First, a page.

Re: [linux-audio-dev] Re: [linux-audio-user] Re: Free Software vs. Open Source: Where do *you* stand?

From: Hannu Savolainen <hannu@email-addr-hidden>
Date: Tue Feb 21 2006 - 14:56:01 EET

On Mon, 20 Feb 2006, David Kastrup wrote:

> Well, then they might have some expectation to be able to use it, no?
> Without the ability to adapt the software to different devices or
> applications, or fix errors (or pay someone to do that), the software
> is crippled in its usefulness.
Usually software companies take care of fixing the errors themselves. If
they fail to fix them then you have the right to get your money back. When
you buy some software you certainly know it's only going tor un under some
given operating system(s). If you expect anything else it's clearly your
> When buying electronic appliances, at one time you could rely on the
> schematics being in the inside. That meant you could make full use of
> the appliance, adapt it to different problems (using a radio as a
> guitar amplifier), repair it and keep it in working order, and you
> could take it to service men of your choice to have it adapted or
> fixed.
The point is that having full schemantics for some hardware device doesn't
make you capable to make free copies of the device. It's just a document
that makes the device itself more usefull. So to make the schematic
usefull you have to buy the actual product.

However software source code is not a document. It's the software itself.
Having the sources makes you able to improve the code. It also makes it
possible to produce competing products very easily. So if you give your
source code you very much kiss goodbye to your rights.

> That's basically what workmanship is about: offering the best to the
> customer to make use of.
> Just 20 years ago, it was customary to provide computer purchasers or
> service people with schematics, BIOS listings and similar stuff
> (partly on request and for payment). Now it is trade secret this,
> closed source that, not for your eyes this.
I think the problem is pretty much the size of the software. In 80's
typical BIOS was just tens of pages of paper. Listings of current BIOSes
are likely to be thousands of pages.

I quess you don't want the BIOS listing but the full BIOS (source) code
itself. However these are very different things.
> It is annoying. If I want a Porsche engine in a VW bug, I can buy the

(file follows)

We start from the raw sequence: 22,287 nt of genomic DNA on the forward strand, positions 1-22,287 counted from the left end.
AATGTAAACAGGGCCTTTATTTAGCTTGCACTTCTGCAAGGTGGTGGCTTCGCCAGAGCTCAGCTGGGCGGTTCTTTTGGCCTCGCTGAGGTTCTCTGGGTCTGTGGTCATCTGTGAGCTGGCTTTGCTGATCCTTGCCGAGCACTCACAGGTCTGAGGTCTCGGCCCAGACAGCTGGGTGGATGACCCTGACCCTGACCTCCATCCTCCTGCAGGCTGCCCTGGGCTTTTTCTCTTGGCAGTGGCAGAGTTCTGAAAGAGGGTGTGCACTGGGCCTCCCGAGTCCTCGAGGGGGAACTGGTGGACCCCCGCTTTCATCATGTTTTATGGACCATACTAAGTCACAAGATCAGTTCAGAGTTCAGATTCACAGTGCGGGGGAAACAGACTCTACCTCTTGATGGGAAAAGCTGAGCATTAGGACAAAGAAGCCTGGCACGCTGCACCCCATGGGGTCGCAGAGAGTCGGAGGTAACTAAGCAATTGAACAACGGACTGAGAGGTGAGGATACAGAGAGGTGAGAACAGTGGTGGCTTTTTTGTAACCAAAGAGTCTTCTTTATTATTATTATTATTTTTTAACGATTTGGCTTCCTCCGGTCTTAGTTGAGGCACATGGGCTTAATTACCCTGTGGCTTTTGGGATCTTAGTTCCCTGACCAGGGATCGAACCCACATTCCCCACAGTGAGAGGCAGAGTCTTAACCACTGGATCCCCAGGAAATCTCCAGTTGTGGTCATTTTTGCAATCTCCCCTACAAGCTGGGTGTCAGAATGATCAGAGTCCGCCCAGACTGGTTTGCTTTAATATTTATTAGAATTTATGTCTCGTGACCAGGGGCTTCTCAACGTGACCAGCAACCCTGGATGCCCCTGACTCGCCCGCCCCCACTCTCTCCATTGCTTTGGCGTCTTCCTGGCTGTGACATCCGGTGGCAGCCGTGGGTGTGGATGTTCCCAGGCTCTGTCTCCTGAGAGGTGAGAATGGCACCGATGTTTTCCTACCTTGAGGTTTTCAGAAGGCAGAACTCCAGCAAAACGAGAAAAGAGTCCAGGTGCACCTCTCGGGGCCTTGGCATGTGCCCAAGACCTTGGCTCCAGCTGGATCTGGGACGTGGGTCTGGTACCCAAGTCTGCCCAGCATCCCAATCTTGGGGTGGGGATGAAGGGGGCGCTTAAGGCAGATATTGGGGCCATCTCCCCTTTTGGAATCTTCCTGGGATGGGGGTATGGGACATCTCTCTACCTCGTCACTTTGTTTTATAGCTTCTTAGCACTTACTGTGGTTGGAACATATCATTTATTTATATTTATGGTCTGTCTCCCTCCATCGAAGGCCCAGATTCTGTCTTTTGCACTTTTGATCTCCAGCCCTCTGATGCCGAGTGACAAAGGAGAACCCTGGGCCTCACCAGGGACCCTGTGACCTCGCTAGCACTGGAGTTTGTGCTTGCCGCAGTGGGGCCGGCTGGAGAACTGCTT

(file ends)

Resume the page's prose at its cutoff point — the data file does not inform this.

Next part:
> parts and all relevant service manuals and plans, and put a mechanic
> to work.
When you buy any serious software (other than some el cheapo consumer
stuff) you will get full documentation (for some parts of it you will
have to buy the SDK). Practically every major software package has all
kind of setup files, scripts, plugin/DLL interfaces, built in custom
programming/scripting languages and things like that. These
docs/tools/interfaces will make it possible to do things you can't even
dream to do with a VW bug.

Yes. If you don't want to pay anything for software your only choice is to
get some morally clean free sofware with no other documentation than the
source code. This works well if you are a programmer and have enough
spare time to find out how the source code works.

However for large majority of computer users this free model doesn't work
at all. They simply don't have any capability to modify or even understand
the source code. In fact they don't even know what source code means. So
they find it easier and cheaper to use evil commercial/proprietary software.

It may be morally wrong to produce this kind of software but in practice
it's the only way to fund the extra work required to make the software
easier to use, to produce the additional documentation and to handle the
packaging/marketing/logistic required by this model. This is about 90%
of the total effort while writing the software code means just 10%.

Best regards,

Hannu Savolainen (hannu@email-addr-hidden) (Open Sound System (OSS)) (Finnish OSS pages)
OH2GLH QTH: Karkkila, Finland LOC: KP20CM
Received on Sun Feb 26 20:17:45 2006

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